The Components of Self-Esteem

Children’s self-esteem can fluctuate because may things can affect it. For tweens, this pyramid is a nice, neat way of looking at those components.

self_esteemGarber, Garber and Spizman’s Self-Esteem Pyramid
Peer Influence
Parental Feedback
Real Accomplishments
Unconditional Positive Regard


We show unconditional love and acceptance and build the foundation of our children’s self-worth when we communicate in respectful ways toward them, even when we’re angry frustrated, or bewildered at their behaviour.

Real accomplishments are things our kids do that are measurable, that they couldn’t do before, that they can do now.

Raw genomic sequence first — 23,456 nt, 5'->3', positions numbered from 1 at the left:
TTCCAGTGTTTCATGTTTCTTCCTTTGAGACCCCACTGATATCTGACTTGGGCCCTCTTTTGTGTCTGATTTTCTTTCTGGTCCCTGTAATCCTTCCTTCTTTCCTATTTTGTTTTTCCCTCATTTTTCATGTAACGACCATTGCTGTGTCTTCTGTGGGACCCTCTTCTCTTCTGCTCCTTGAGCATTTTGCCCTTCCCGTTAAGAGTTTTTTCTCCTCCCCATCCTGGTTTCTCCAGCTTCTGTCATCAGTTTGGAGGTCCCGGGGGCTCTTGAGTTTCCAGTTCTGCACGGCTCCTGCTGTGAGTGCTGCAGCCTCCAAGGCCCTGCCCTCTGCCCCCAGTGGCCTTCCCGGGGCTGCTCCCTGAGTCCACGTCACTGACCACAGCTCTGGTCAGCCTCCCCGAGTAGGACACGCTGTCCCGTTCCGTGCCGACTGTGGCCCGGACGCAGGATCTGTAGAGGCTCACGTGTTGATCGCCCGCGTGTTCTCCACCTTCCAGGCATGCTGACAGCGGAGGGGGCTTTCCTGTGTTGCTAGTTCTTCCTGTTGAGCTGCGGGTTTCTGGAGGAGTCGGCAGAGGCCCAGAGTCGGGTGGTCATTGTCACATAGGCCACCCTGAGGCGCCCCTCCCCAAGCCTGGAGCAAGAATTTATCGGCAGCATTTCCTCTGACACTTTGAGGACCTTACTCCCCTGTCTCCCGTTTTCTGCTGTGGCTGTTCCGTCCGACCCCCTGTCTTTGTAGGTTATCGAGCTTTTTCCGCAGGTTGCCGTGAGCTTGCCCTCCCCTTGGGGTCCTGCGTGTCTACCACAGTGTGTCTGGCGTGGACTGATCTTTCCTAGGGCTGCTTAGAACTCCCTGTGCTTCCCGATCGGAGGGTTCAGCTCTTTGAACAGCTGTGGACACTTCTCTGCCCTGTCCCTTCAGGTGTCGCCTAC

Praise doesn’t affect our children’s self-esteem, because true self-esteem comes from an internal assessment, not an external one. It’s encouragement that supports the development of self-esteem; it literally means “to instill with courage”. Encouragement focuses on the effort that a child makes, whereas praise focuses on the results of that effort.

For example, praise would be a parent saying “You got an A! I’m so proud of you!” What we really want to do is to focus on the effort, an example being, “You worked hard in science this year.” This can be challenging, as we are a results driven society and we need to shift the way we see things to really make a positive difference.

Ross, Julie A. (2008). How to Hug a Porcupine. USA: McGraw Hill.
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